• Preservation – When you add salt to meat and fish, it takes away the moisture. Since moisture breeds bacteria, salt is helpful for preserving these foods.
  • Milk Longevity – You can add a bit of salt to your milk to help it stay fresh longer.
  • Decreasing Cooking Times – If you add salt to the water, it will raise the the boiling point of the water, due to a phenomenon called boiling point elevation, which means your food will cook faster. 

 

Salt uses for the home

  • Cleans stains and spills – Salt has been used to clean everything from red wine spills to grease spots. A little salt can go a long way when it comes to maintaining your home. Whether you use it for cleaning or safety purposes, salt can be a lifesaver.
  • Melts ice – Salt is used to melt away ice on driveways and roads.
  • Controls fires – You can use salt to keep the flames of your fire low without distinguishing it.
  • Forms plaster – You can combine salt with cornstarch to form plaster that can be used to fill holes.
  • Soaks up oil – If you have an oil stain on your driveway or in your garage, you can sprinkle salt on it, and it will make cleaning it easier.
  • De-ices windows – You can prevent your windows from frosting up by wiping them down with a sponge soaked in a saltwater solution the night before the freeze.

 

Salt uses for medical purposes

  • Postnasal drip – Saline sprays or drops are commonly used to treat postnasal drip. Saline is simply saltwater. You can make your own using salt, water, and an eyedropper.
  • Sore throat – Gargling salt water is a popular household remedy for sore throats.
  • Sore gums and tooth pain - Swishing or rinsing with saltwater can provide relief for mouth troubles.
  • Bug bites and stings – You can make a paste that will bring relief using just salt and water that can be applied to bug bites and stings.
  • Poison ivy – Soak your poison ivy-affected areas in warm salt water to help it clear sooner.

 

Salt uses for skin

In addition to salt’s healing properties, people have found many ways to use salt for beauty treatments and skincare.

  • Exfoliates – Salt is a natural exfoliant. A salt massage exfoliates and smooths your skin.
  • Facial toner – You can fight oily skin by making a saltwater toner.
  • Bath salts – Bath salts (made of Epsom salts) are used to soothe aches, as well as provide stress relief.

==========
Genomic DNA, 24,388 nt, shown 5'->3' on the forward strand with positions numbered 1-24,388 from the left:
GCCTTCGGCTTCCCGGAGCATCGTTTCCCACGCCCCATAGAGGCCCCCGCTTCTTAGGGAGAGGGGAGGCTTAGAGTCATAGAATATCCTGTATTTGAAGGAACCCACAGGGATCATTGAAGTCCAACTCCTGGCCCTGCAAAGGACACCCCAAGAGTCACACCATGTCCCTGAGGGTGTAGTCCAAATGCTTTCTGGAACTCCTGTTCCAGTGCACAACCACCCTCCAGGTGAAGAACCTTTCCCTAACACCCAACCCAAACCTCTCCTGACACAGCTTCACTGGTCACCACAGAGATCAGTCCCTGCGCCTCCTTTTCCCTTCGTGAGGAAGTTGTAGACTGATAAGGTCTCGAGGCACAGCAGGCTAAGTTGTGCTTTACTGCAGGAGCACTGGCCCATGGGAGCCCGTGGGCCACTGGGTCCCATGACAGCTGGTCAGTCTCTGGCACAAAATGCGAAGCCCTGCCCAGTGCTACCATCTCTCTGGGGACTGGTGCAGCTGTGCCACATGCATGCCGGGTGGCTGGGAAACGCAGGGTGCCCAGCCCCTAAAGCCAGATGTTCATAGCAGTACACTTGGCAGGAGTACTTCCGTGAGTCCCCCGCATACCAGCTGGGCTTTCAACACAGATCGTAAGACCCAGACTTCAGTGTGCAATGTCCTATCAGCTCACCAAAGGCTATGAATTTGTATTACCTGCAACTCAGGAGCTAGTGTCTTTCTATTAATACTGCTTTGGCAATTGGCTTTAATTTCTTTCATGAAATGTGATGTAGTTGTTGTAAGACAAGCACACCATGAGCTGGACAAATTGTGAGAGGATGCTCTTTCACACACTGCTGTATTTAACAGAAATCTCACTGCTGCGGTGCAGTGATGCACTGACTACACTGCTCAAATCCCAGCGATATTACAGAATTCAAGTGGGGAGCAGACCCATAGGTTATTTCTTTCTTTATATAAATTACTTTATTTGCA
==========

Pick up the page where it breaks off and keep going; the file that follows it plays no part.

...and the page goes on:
• Foot baths – Soaking your feet in warm saltwater will provide relief, soften calluses, and help prevent fungal infections.

 

Salt uses in survival situations

In addition to the various uses for salt discussed above, there are other survival-specific reasons why you should include salt in your preparedness supplies.


  • Drying and tanning hides If you are in a long-term survival situation, you will need to dry and tan hides for clothing, blankets, and other purposes. Salt is a key ingredient in the process.
  • Scaling fish – If you have to fish for food, salt will come in handy, not only for flavor and preservation, but soaking the fish in a salt solution will also make scaling fish significantly easier.
  • Repelling bugs – A salt barrier will help keep ants away from your campsite and food.
  • Making toothpaste and mouthwash – Mixing a salt and baking soda paste creates a toothpaste for cleaning and whitening teeth. Plus, add some water, and you can make mouthwash for freshening your breath.
  • General cleaning – Salt is abrasive, so it can be used to scrub pots, and it can be used to clean sticky substances from your hands.

Salt seasons, sustains, and preserves. Make sure you always have it on hand, friends.

In liberty,

Grant Miller

Preparedness Advisor, My Patriot Supply

 

SOURCES
https://mypatriotsupply.com/blogs/scout/all-about-salt-preparedness
https://time.com/3957460/a-brief-history-of-salt/
https://www.livescience.com/61855-how-much-salt-do-you-need.html
https://www.healthline.com/health/sodium-chloride#benefits
https://science.howstuffworks.com/innovation/edible-innovations/salt5.htm
https://modernsurvivalonline.com/survival-uses-for-salt/
https://www.theatlantic.com/science/archive/2016/08/the-magic-of-salt/497003/
https://www.fda.gov/food/nutrition-education-resources-materials/sodium-your-diet